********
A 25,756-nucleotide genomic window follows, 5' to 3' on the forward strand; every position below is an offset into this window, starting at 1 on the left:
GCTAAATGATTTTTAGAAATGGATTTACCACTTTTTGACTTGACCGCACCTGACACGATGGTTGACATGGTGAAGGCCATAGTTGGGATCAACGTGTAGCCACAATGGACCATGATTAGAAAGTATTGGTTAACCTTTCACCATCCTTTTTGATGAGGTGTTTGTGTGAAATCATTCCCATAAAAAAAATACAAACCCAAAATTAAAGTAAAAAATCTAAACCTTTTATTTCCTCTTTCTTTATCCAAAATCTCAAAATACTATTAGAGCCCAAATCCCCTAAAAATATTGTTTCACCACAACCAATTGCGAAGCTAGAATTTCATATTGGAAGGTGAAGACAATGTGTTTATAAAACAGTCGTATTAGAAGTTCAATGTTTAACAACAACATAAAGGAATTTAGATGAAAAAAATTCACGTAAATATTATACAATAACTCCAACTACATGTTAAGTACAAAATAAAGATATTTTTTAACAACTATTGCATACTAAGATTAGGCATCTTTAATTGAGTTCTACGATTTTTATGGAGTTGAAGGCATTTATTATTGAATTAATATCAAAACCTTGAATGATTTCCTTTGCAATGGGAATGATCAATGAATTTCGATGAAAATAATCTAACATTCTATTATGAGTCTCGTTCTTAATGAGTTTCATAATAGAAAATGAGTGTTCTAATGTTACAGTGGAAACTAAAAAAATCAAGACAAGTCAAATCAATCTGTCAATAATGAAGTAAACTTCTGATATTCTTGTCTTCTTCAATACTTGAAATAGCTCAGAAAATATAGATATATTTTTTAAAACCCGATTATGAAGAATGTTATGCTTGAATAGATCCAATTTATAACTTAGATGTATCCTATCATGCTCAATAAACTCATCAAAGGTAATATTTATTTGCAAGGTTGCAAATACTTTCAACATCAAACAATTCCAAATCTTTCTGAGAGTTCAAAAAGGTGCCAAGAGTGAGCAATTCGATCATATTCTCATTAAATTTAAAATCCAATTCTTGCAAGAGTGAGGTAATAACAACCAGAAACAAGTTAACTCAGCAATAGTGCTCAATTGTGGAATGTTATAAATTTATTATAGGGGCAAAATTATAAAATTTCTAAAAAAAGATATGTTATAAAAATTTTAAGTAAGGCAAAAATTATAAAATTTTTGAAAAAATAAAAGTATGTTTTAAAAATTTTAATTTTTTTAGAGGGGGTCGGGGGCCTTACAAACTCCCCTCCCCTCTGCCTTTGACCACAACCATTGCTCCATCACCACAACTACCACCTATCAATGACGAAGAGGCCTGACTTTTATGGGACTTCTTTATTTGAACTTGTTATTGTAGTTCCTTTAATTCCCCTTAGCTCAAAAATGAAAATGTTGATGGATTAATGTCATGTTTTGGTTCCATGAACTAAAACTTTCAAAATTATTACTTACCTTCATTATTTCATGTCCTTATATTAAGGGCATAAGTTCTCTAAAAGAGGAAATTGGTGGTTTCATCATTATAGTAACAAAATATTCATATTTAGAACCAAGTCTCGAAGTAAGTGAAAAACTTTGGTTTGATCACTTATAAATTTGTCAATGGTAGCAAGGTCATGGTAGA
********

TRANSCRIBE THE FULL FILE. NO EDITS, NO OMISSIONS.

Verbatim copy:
A 25,756-nucleotide genomic window follows, 5' to 3' on the forward strand; every position below is an offset into this window, starting at 1 on the left:
GCTAAATGATTTTTAGAAATGGATTTACCACTTTTTGACTTGACCGCACCTGACACGATGGTTGACATGGTGAAGGCCATAGTTGGGATCAACGTGTAGCCACAATGGACCATGATTAGAAAGTATTGGTTAACCTTTCACCATCCTTTTTGATGAGGTGTTTGTGTGAAATCATTCCCATAAAAAAAATACAAACCCAAAATTAAAGTAAAAAATCTAAACCTTTTATTTCCTCTTTCTTTATCCAAAATCTCAAAATACTATTAGAGCCCAAATCCCCTAAAAATATTGTTTCACCACAACCAATTGCGAAGCTAGAATTTCATATTGGAAGGTGAAGACAATGTGTTTATAAAACAGTCGTATTAGAAGTTCAATGTTTAACAACAACATAAAGGAATTTAGATGAAAAAAATTCACGTAAATATTATACAATAACTCCAACTACATGTTAAGTACAAAATAAAGATATTTTTTAACAACTATTGCATACTAAGATTAGGCATCTTTAATTGAGTTCTACGATTTTTATGGAGTTGAAGGCATTTATTATTGAATTAATATCAAAACCTTGAATGATTTCCTTTGCAATGGGAATGATCAATGAATTTCGATGAAAATAATCTAACATTCTATTATGAGTCTCGTTCTTAATGAGTTTCATAATAGAAAATGAGTGTTCTAATGTTACAGTGGAAACTAAAAAAATCAAGACAAGTCAAATCAATCTGTCAATAATGAAGTAAACTTCTGATATTCTTGTCTTCTTCAATACTTGAAATAGCTCAGAAAATATAGATATATTTTTTAAAACCCGATTATGAAGAATGTTATGCTTGAATAGATCCAATTTATAACTTAGATGTATCCTATCATGCTCAATAAACTCATCAAAGGTAATATTTATTTGCAAGGTTGCAAATACTTTCAACATCAAACAATTCCAAATCTTTCTGAGAGTTCAAAAAGGTGCCAAGAGTGAGCAATTCGATCATATTCTCATTAAATTTAAAATCCAATTCTTGCAAGAGTGAGGTAATAACAACCAGAAACAAGTTAACTCAGCAATAGTGCTCAATTGTGGAATGTTATAAATTTATTATAGGGGCAAAATTATAAAATTTCTAAAAAAAGATATGTTATAAAAATTTTAAGTAAGGCAAAAATTATAAAATTTTTGAAAAAATAAAAGTATGTTTTAAAAATTTTAATTTTTTTAGAGGGGGTCGGGGGCCTTACAAACTCCCCTCCCCTCTGCCTTTGACCACAACCATTGCTCCATCACCACAACTACCACCTATCAATGACGAAGAGGCCTGACTTTTATGGGACTTCTTTATTTGAACTTGTTATTGTAGTTCCTTTAATTCCCCTTAGCTCAAAAATGAAAATGTTGATGGATTAATGTCATGTTTTGGTTCCATGAACTAAAACTTTCAAAATTATTACTTACCTTCATTATTTCATGTCCTTATATTAAGGGCATAAGTTCTCTAAAAGAGGAAATTGGTGGTTTCATCATTATAGTAACAAAATATTCATATTTAGAACCAAGTCTCGAAGTAAGTGAAAAACTTTGGTTTGATCACTTATAAATTTGTCAATGGTAGCAAGGTCATGGTAGA